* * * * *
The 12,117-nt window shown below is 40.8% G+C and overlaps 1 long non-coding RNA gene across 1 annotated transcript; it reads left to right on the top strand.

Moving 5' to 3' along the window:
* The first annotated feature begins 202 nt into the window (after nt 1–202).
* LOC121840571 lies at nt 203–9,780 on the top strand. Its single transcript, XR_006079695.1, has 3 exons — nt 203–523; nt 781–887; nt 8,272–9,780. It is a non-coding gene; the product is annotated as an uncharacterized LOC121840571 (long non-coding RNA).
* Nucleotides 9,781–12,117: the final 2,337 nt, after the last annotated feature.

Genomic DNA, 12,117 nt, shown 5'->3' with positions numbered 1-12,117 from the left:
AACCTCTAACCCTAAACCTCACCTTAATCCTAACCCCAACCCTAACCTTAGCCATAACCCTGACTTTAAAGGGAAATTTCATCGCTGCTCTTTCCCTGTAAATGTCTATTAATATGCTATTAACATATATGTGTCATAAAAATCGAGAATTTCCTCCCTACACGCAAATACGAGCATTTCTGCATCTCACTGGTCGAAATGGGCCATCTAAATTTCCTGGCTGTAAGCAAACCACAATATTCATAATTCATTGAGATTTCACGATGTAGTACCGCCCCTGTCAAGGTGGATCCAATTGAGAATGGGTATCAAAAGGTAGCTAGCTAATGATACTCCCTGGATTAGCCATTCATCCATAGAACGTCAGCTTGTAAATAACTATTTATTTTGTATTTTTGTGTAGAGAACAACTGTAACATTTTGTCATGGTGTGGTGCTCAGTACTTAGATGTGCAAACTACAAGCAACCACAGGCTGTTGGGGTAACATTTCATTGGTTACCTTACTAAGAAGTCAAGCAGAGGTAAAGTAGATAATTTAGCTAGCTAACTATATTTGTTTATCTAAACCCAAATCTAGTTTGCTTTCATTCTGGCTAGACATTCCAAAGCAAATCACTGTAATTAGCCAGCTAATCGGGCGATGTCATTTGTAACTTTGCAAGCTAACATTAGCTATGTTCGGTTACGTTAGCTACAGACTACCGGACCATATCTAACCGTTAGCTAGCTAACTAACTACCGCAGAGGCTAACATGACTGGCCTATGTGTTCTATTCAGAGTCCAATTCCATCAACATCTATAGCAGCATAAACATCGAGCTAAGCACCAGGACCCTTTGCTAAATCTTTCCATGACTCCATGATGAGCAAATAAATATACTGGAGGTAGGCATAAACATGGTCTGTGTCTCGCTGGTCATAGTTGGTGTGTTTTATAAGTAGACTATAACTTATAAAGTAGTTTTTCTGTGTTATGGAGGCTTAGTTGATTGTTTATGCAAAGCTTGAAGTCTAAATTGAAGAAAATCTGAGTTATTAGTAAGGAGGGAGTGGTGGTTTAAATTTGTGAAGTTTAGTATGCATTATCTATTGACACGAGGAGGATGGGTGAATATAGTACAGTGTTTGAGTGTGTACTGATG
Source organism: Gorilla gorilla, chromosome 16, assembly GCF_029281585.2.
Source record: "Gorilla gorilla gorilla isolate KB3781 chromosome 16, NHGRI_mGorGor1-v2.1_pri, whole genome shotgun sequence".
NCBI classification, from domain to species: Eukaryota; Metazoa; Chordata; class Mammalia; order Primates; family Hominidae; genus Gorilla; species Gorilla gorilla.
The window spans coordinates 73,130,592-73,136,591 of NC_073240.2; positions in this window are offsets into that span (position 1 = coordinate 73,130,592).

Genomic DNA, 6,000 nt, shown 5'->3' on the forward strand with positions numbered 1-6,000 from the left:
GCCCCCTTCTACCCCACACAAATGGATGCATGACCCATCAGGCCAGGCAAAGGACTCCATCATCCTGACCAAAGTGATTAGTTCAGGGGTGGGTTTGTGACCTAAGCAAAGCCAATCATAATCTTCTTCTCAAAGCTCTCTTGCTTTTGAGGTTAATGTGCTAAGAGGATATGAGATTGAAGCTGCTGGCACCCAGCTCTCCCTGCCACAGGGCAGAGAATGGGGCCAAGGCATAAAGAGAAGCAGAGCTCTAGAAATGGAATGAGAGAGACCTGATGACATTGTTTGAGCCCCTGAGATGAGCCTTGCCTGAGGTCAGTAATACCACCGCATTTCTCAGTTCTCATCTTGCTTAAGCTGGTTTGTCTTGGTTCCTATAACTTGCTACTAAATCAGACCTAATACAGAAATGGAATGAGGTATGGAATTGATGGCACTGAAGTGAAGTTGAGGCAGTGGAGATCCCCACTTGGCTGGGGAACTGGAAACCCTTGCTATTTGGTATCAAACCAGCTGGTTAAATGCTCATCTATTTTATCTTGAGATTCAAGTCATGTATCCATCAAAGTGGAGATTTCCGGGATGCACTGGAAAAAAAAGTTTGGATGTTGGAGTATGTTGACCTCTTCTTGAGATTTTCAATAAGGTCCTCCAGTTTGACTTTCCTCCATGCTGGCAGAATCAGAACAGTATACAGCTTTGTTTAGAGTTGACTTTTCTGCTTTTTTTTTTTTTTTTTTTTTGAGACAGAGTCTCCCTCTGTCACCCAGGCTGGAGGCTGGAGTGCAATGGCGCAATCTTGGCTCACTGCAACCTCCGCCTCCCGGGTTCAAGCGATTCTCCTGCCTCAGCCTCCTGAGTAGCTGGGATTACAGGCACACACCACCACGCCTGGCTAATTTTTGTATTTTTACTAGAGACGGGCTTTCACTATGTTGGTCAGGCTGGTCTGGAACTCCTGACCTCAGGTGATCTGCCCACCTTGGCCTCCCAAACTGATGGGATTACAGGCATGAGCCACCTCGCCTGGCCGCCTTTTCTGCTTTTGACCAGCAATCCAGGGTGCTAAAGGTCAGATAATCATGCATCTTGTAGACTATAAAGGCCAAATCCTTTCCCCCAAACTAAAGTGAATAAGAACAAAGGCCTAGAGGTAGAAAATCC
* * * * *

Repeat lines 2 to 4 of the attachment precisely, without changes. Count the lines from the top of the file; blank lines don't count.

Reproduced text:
Moving 5' to 3' along the window:
* The first annotated feature begins 202 nt into the window (after nt 1–202).
* LOC121840571 lies at nt 203–9,780 on the top strand. Its single transcript, XR_006079695.1, has 3 exons — nt 203–523; nt 781–887; nt 8,272–9,780. It is a non-coding gene; the product is annotated as an uncharacterized LOC121840571 (long non-coding RNA).